Poipu Beach named water quality ‘superstar’

LIHUE — Those looking to surf, swim and bask in clean ocean water should look no further than sunny Poipu.

The Natural Resource Defense Council has named Poipu Beach Park on Kauai’s South Shore as one of 35 “superstar” beaches in the nation for consistently meeting water quality benchmarks.

Noah Garrison, an attorney with NRDC’s Water Program, called the designation “significant.” 

“It shows that (Poipu), not just for this year, but for a long-term trend, (has) very little pollution,” he said. “That means people can feel pretty good that they’re not going to come down with a waterborne illness.”

NRDC named 35 beaches from 14 different states to the “superstar” list, including three in Hawaii — Poipu Beach, Hapuna Beach Recreation Area on Big Island and Wailea Beach Park on Maui.

Superstars, as identified in the report, are those that did not exceed the national standard between 2009 and 2012 by more than 2 percent, as well as the Environmental Protection Agency’s new, more protective water quality threshold, the Beach Action Value, by more than 2 percent in 2013, according to the report. Although not federally mandated, EPA suggests states use BAV as a “conservative, precautionary tool for making beach notification decisions.”

Of 63 water samples collected at Poipu Beach Park during 2013, zero exceeded the BAV threshold. 

Jody Kjeldsen, executive director of the Poipu Beach Resort Association, said the area has always been touted as having excellent water quality. However, this is the first time it has been recognized as a national superstar — a designation she certainly welcomes.

“I think both from the visitor and residential perspective, everyone recognizes the cleanness and the clarity of the water in Poipu,” she said.

Erin Easterday, of McMinnville, Ore., and her 2-year-old son Ledger spent Wednesday morning at Poipu Beach Park, playing in the sand and splashing in the shallow water of the park’s kiddie pond.

“This is a great beach.” she said. “We have some great beaches, too, but you have the weather we don’t.”

Bob French, owner of Brennecke’s Beach Broiler, described the news as “wonderful” and said he is sure the water is much cleaner today than it was two years ago. 

In 2012, French’s business paid a fine of more than $47,000 to the EPA for failing to close two large capacity cesspools. As part of $1.2 million in upgrades, Brennecke’s funded $500,000 in improvements for sewage treatment from Poipu Beach Park’s public restrooms.

In his free time, French enjoys stand-up paddle boarding in the area. 

“I love to stand up and look right down at the fish, 25 feet under me,” he said. “When you get out there, you can see the clarity of the water is beautiful.”

Nearby Sheraton and Brennecke beaches also had perfect water quality records during 2013, with zero BAV exceedences, according to the report.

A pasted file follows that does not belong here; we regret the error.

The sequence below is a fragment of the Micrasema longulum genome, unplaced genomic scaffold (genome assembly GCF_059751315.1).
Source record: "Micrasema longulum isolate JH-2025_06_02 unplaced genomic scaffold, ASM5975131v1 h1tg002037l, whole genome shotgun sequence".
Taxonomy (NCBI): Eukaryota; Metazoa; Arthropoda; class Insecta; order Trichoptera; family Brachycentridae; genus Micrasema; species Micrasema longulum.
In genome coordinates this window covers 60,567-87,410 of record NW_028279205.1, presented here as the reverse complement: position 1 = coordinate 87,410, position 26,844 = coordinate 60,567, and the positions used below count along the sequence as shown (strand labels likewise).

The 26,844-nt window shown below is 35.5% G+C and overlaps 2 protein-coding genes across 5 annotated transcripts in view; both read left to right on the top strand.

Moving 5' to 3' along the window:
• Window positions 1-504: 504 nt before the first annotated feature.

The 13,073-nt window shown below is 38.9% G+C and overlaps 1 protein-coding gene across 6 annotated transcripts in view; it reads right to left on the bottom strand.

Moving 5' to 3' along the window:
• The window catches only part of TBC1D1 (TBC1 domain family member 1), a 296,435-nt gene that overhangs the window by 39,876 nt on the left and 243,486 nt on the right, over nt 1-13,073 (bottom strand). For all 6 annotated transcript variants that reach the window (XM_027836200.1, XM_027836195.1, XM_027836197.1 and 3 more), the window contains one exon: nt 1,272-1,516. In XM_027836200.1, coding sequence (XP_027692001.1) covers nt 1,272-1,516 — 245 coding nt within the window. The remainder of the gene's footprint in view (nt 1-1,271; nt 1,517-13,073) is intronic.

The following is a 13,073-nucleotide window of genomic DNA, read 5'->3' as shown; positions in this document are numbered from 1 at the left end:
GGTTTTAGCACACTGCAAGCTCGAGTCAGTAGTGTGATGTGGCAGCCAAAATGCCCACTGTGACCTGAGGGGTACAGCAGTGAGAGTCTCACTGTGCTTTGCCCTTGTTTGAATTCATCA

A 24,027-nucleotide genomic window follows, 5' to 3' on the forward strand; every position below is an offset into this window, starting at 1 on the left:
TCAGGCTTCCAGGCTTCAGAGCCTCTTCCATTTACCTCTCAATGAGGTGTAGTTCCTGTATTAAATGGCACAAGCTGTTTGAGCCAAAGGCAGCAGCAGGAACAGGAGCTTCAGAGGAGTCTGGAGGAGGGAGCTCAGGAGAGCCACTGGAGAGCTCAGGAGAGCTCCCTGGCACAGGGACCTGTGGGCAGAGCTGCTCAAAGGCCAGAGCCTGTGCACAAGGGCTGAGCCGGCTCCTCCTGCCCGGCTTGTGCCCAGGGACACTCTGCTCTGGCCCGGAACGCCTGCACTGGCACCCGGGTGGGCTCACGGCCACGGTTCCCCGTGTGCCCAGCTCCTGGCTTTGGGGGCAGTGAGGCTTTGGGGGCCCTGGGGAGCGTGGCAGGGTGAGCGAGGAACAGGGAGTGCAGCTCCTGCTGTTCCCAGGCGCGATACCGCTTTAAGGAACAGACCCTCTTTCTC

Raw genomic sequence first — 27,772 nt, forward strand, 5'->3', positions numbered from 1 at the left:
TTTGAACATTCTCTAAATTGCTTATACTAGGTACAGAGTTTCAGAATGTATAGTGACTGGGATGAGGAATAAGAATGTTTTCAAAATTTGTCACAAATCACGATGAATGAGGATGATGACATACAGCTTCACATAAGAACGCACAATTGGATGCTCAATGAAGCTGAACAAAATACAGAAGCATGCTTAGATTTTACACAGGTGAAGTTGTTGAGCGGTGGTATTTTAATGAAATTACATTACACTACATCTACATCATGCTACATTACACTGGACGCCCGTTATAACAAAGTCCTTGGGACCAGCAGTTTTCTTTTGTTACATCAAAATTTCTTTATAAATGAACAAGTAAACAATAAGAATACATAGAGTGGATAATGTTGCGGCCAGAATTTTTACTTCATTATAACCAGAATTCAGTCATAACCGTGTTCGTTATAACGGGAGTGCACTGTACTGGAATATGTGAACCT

On a sour note, however, Kauai is home to three of Hawaii’s five most polluted beaches — those with the highest BAV exceedance rates in 2013.

Coming in at No. 1 in the state was Waimea Recreation Pier State Park, on Kauai’s Westside, where 44 percent of samples collected exceeded the BAV threshold. Also on the not-so-noteworthy list are Hanalei Beach County Park at No. 3, exceeding BAV 34 percent of the time, and Lumahai Beach at No. 4, exceeding 33 percent.

The County of Kauai operates a total of 17 beach parks around the island. Spokeswoman Beth Tokioka said she was pleased to see Poipu Beach recognized and that only one park was flagged in the report for pollution concerns. 

“Hanalei Beach Park is a challenging area because the ocean waters in that area are impacted not only by beach park use, but also by use all the way upstream on the Hanalei River,” she wrote. “The county is doing its part to improve water conditions there. We recently completed upgrades to the wastewater system at Hanalei Black Pot Beach Park, which will double the capacity of the leach field and improve the quality of the effluent.”

Garrison said it’s important ocean users get a sense of what’s in the water before they assume it’s safe for swimming. The most common causes of pollution at beaches are stormwater runoff and sewage overflows, he said. 

Of the 30 water-lined states in the U.S., Hawaii ranked eighth in beach water quality. In 2013, Hawaii reported 470 coastal beach segments. Of all reported beach monitoring samples, NRDC found 7 percent exceeded the national BAV of 60 enterococcus bacteria (an indicator of fecal contamination) per 100 ml water in a single sample.

Delaware took the country’s No. 1 spot with 3 percent BAV exceedance, while Ohio came in last with 35 percent.

The 24th annual NRDC report, “Testing the Waters 2014 — A Guide to Water Quality at Vacation Beaches,” was released Wednesday. It found that 10 percent of all water quality samples collected last year from nearly 3,500 coastal and Great Lakes beaches in the U.S. contained bacteria levels that failed to meet the EPA’s most protective benchmark for swimmer safety.

In addition to pinpointing the very cleanest, the report flagged 17 “repeat offenders;” those that “exhibited chronic water pollution problems” by failing to meet public health benchmarks at least 25 percent of the time from 2009 to 2013, according to a release. Seven of them are located in Ohio. 

To view the full report, visit http://www.nrdc.org/beaches.

 

Chris D’Angelo, environment writer, can be reached at 245-0441 or cdangelo@thegardenisland.com.

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